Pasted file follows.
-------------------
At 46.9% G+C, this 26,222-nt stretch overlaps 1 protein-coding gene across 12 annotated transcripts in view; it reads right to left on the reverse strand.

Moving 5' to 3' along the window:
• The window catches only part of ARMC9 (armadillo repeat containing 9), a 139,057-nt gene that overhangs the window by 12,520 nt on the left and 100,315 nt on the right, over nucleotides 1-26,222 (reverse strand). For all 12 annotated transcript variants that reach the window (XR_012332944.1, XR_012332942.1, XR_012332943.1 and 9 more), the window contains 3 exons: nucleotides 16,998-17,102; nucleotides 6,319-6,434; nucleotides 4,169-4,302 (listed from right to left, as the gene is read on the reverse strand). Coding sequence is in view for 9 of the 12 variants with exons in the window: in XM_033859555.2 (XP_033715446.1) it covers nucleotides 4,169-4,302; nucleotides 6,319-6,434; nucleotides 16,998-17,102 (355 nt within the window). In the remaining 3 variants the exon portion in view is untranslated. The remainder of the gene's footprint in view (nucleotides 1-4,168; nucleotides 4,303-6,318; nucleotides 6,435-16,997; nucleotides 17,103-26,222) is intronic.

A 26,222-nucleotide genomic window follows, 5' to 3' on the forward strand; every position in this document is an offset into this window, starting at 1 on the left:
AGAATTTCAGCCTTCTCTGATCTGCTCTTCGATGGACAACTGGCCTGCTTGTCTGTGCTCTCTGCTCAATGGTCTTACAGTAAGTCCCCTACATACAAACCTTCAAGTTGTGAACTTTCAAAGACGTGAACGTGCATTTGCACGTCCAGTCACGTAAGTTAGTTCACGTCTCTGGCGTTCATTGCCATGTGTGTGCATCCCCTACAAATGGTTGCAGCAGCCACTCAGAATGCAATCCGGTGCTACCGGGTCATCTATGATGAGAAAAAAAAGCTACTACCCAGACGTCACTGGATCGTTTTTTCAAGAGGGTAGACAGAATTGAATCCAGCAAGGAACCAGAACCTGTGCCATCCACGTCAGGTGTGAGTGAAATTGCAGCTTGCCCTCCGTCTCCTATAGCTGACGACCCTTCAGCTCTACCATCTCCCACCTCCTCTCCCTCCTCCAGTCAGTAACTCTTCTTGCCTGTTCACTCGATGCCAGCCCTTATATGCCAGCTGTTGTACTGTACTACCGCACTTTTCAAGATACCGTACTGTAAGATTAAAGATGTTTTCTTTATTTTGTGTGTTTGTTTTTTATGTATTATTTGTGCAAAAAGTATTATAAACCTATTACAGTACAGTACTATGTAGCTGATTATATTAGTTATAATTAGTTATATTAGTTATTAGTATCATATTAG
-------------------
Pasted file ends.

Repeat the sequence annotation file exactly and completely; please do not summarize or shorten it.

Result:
At 46.9% G+C, this 26,222-nt stretch overlaps 1 protein-coding gene across 12 annotated transcripts in view; it reads right to left on the reverse strand.

Moving 5' to 3' along the window:
• The window catches only part of ARMC9 (armadillo repeat containing 9), a 139,057-nt gene that overhangs the window by 12,520 nt on the left and 100,315 nt on the right, over nucleotides 1-26,222 (reverse strand). For all 12 annotated transcript variants that reach the window (XR_012332944.1, XR_012332942.1, XR_012332943.1 and 9 more), the window contains 3 exons: nucleotides 16,998-17,102; nucleotides 6,319-6,434; nucleotides 4,169-4,302 (listed from right to left, as the gene is read on the reverse strand). Coding sequence is in view for 9 of the 12 variants with exons in the window: in XM_033859555.2 (XP_033715446.1) it covers nucleotides 4,169-4,302; nucleotides 6,319-6,434; nucleotides 16,998-17,102 (355 nt within the window). In the remaining 3 variants the exon portion in view is untranslated. The remainder of the gene's footprint in view (nucleotides 1-4,168; nucleotides 4,303-6,318; nucleotides 6,435-16,997; nucleotides 17,103-26,222) is intronic.

A 26,222-nucleotide genomic window follows, 5' to 3' on the forward strand; every position in this document is an offset into this window, starting at 1 on the left:
AGAATTTCAGCCTTCTCTGATCTGCTCTTCGATGGACAACTGGCCTGCTTGTCTGTGCTCTCTGCTCAATGGTCTTACAGTAAGTCCCCTACATACAAACCTTCAAGTTGTGAACTTTCAAAGACGTGAACGTGCATTTGCACGTCCAGTCACGTAAGTTAGTTCACGTCTCTGGCGTTCATTGCCATGTGTGTGCATCCCCTACAAATGGTTGCAGCAGCCACTCAGAATGCAATCCGGTGCTACCGGGTCATCTATGATGAGAAAAAAAAGCTACTACCCAGACGTCACTGGATCGTTTTTTCAAGAGGGTAGACAGAATTGAATCCAGCAAGGAACCAGAACCTGTGCCATCCACGTCAGGTGTGAGTGAAATTGCAGCTTGCCCTCCGTCTCCTATAGCTGACGACCCTTCAGCTCTACCATCTCCCACCTCCTCTCCCTCCTCCAGTCAGTAACTCTTCTTGCCTGTTCACTCGATGCCAGCCCTTATATGCCAGCTGTTGTACTGTACTACCGCACTTTTCAAGATACCGTACTGTAAGATTAAAGATGTTTTCTTTATTTTGTGTGTTTGTTTTTTATGTATTATTTGTGCAAAAAGTATTATAAACCTATTACAGTACAGTACTATGTAGCTGATTATATTAGTTATAATTAGTTATATTAGTTATTAGTATCATATTAG